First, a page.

Of course the ferry will probably have loads more headroom than we need (we will be a smidgen under 2.4m high).


    Getting space from cars

    One of today’s rides ¬†illustrated nicely that the reason drivers do not give cyclists space is because they don’t see them.

    I rode home from B&Q with a 1m long piece of metal sticking out of my “offside” (RHS in UK) pannier. I closed the pannier lid which held it roughly in place. However, as I rode along it swayed about a bit at times angled towards overtaking traffic.

    For the first time cars overtook me like the picture in the highway code 163 tells them they should.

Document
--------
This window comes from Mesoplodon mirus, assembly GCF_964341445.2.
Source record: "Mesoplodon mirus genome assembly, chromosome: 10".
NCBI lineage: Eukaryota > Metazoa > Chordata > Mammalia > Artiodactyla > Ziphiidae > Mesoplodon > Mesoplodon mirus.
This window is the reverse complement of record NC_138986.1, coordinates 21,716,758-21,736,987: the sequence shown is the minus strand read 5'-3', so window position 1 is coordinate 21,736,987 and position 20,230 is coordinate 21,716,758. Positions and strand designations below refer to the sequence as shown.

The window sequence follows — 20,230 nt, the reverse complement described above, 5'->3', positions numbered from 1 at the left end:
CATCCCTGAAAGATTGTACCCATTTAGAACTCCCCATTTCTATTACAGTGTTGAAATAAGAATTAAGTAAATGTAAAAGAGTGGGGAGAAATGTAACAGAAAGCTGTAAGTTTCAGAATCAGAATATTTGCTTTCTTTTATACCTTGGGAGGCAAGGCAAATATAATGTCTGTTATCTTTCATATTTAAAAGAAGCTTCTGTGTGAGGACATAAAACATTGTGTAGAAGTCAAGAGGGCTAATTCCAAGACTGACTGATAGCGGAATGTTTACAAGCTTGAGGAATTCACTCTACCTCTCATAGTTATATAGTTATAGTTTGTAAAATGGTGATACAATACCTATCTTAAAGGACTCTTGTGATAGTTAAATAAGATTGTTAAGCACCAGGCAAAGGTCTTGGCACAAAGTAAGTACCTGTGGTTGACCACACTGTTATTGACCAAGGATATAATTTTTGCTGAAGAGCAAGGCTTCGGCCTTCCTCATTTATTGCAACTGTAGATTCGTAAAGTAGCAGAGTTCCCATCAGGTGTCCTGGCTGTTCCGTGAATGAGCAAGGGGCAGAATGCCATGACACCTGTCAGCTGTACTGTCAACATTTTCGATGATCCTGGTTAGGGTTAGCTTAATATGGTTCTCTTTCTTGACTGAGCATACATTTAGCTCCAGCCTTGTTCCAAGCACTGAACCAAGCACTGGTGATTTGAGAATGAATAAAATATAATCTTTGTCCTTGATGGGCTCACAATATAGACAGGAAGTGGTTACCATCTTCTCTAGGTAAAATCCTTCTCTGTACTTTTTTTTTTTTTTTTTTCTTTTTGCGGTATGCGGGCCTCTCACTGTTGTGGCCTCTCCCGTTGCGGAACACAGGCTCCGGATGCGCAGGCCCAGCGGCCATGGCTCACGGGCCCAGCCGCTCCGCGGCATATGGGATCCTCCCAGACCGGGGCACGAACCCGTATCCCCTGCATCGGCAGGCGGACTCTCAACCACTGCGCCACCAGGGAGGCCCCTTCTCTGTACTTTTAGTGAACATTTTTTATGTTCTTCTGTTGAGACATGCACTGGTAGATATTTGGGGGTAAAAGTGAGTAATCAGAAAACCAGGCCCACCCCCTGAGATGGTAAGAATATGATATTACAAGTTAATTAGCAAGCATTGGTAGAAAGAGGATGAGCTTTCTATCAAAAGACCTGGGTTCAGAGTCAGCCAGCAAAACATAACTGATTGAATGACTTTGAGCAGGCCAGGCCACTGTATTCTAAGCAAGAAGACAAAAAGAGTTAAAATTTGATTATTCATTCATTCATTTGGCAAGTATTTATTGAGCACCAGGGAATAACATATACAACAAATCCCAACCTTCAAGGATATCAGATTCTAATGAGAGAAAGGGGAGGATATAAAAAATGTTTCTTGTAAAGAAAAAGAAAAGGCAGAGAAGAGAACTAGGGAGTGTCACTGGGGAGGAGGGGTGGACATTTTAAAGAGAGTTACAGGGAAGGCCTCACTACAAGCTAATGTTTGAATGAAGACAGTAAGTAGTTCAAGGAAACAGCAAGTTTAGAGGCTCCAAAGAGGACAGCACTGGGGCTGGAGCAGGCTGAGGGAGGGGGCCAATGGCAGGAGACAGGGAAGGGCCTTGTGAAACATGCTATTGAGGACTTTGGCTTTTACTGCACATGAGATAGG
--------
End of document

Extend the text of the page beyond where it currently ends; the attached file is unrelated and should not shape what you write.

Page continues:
I was wearing a dark t-shirt and no high visibility anything. Yet suddenly because of a narrow, wobbly bit of metal that might scratch their car drivers gave me lots of room.

    Anyway in my opinion the text of rule 163 does not agree with the image.

    • Drivers do not give other cars this much space when they overtake.
    • Drivers do not leave this much space when they pass parked cars
    • Drivers do not leave this much space when they pass a vehicle going the other way
    • May sets of road works have cars passing in opposite directions, each doing 50mph closer than this.
    I believe the highway code rule 163 could be better worded. Such as
    At 30mph or slower leave vulnerable road users at least 3ft/1m of space. At higher speeds leave a space at least as wide as your vehicle.

    Gaining freedom of the City

    In the last few weeks our middle son has suddenly realised how much more freedom he gets from his bike. There is no doubt that having a girlfriend who loves to cycle and it part of a cycling family has been a significant encouragement ūüôā